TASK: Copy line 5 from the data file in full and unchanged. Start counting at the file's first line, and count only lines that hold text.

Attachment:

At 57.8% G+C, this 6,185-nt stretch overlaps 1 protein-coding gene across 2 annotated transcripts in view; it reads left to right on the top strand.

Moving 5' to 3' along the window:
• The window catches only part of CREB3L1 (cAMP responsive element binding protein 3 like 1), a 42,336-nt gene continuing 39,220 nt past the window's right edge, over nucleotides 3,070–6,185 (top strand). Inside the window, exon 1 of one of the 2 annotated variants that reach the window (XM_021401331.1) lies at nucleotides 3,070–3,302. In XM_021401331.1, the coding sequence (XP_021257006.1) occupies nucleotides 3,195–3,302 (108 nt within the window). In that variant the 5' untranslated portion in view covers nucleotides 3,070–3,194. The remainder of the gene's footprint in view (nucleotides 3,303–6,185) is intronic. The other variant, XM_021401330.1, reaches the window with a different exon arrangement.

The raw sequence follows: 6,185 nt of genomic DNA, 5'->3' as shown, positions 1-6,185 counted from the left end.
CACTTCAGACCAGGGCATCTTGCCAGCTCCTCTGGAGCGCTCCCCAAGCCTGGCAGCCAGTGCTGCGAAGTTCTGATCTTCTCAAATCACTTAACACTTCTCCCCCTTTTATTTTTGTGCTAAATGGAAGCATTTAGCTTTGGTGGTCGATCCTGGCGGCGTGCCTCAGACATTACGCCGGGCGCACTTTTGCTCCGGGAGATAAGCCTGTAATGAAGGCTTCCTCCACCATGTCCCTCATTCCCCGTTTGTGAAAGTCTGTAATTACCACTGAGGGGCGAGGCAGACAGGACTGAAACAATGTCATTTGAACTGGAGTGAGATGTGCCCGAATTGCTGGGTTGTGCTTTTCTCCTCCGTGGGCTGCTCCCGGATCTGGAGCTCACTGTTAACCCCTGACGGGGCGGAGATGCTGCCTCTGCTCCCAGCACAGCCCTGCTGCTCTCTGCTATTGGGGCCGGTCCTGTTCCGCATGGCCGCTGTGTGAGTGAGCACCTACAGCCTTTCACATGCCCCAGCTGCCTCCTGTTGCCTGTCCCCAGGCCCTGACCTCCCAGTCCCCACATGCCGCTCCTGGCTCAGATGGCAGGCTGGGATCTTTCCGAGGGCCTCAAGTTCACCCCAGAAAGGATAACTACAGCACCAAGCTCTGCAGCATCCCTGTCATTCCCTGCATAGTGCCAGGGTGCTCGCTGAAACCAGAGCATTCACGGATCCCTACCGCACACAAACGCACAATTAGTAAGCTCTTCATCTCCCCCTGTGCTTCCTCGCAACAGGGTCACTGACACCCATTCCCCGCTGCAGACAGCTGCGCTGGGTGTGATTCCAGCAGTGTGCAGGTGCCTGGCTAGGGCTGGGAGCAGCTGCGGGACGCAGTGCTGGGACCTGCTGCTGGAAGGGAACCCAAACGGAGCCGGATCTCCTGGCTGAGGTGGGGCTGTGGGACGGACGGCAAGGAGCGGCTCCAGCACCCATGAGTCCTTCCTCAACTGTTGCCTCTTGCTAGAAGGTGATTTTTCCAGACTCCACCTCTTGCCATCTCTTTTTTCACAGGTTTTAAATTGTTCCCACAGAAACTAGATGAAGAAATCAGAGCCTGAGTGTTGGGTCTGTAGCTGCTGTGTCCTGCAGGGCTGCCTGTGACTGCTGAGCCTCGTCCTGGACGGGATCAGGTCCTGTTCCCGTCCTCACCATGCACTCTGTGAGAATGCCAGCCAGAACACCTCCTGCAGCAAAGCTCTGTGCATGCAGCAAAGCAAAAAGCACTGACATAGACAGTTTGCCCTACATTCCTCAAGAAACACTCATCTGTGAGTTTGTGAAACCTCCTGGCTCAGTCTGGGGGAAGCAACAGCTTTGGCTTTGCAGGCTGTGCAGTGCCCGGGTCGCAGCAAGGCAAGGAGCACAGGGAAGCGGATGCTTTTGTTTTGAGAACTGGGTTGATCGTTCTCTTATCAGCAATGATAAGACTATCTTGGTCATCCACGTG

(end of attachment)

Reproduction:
CACTTCAGACCAGGGCATCTTGCCAGCTCCTCTGGAGCGCTCCCCAAGCCTGGCAGCCAGTGCTGCGAAGTTCTGATCTTCTCAAATCACTTAACACTTCTCCCCCTTTTATTTTTGTGCTAAATGGAAGCATTTAGCTTTGGTGGTCGATCCTGGCGGCGTGCCTCAGACATTACGCCGGGCGCACTTTTGCTCCGGGAGATAAGCCTGTAATGAAGGCTTCCTCCACCATGTCCCTCATTCCCCGTTTGTGAAAGTCTGTAATTACCACTGAGGGGCGAGGCAGACAGGACTGAAACAATGTCATTTGAACTGGAGTGAGATGTGCCCGAATTGCTGGGTTGTGCTTTTCTCCTCCGTGGGCTGCTCCCGGATCTGGAGCTCACTGTTAACCCCTGACGGGGCGGAGATGCTGCCTCTGCTCCCAGCACAGCCCTGCTGCTCTCTGCTATTGGGGCCGGTCCTGTTCCGCATGGCCGCTGTGTGAGTGAGCACCTACAGCCTTTCACATGCCCCAGCTGCCTCCTGTTGCCTGTCCCCAGGCCCTGACCTCCCAGTCCCCACATGCCGCTCCTGGCTCAGATGGCAGGCTGGGATCTTTCCGAGGGCCTCAAGTTCACCCCAGAAAGGATAACTACAGCACCAAGCTCTGCAGCATCCCTGTCATTCCCTGCATAGTGCCAGGGTGCTCGCTGAAACCAGAGCATTCACGGATCCCTACCGCACACAAACGCACAATTAGTAAGCTCTTCATCTCCCCCTGTGCTTCCTCGCAACAGGGTCACTGACACCCATTCCCCGCTGCAGACAGCTGCGCTGGGTGTGATTCCAGCAGTGTGCAGGTGCCTGGCTAGGGCTGGGAGCAGCTGCGGGACGCAGTGCTGGGACCTGCTGCTGGAAGGGAACCCAAACGGAGCCGGATCTCCTGGCTGAGGTGGGGCTGTGGGACGGACGGCAAGGAGCGGCTCCAGCACCCATGAGTCCTTCCTCAACTGTTGCCTCTTGCTAGAAGGTGATTTTTCCAGACTCCACCTCTTGCCATCTCTTTTTTCACAGGTTTTAAATTGTTCCCACAGAAACTAGATGAAGAAATCAGAGCCTGAGTGTTGGGTCTGTAGCTGCTGTGTCCTGCAGGGCTGCCTGTGACTGCTGAGCCTCGTCCTGGACGGGATCAGGTCCTGTTCCCGTCCTCACCATGCACTCTGTGAGAATGCCAGCCAGAACACCTCCTGCAGCAAAGCTCTGTGCATGCAGCAAAGCAAAAAGCACTGACATAGACAGTTTGCCCTACATTCCTCAAGAAACACTCATCTGTGAGTTTGTGAAACCTCCTGGCTCAGTCTGGGGGAAGCAACAGCTTTGGCTTTGCAGGCTGTGCAGTGCCCGGGTCGCAGCAAGGCAAGGAGCACAGGGAAGCGGATGCTTTTGTTTTGAGAACTGGGTTGATCGTTCTCTTATCAGCAATGATAAGACTATCTTGGTCATCCACGTG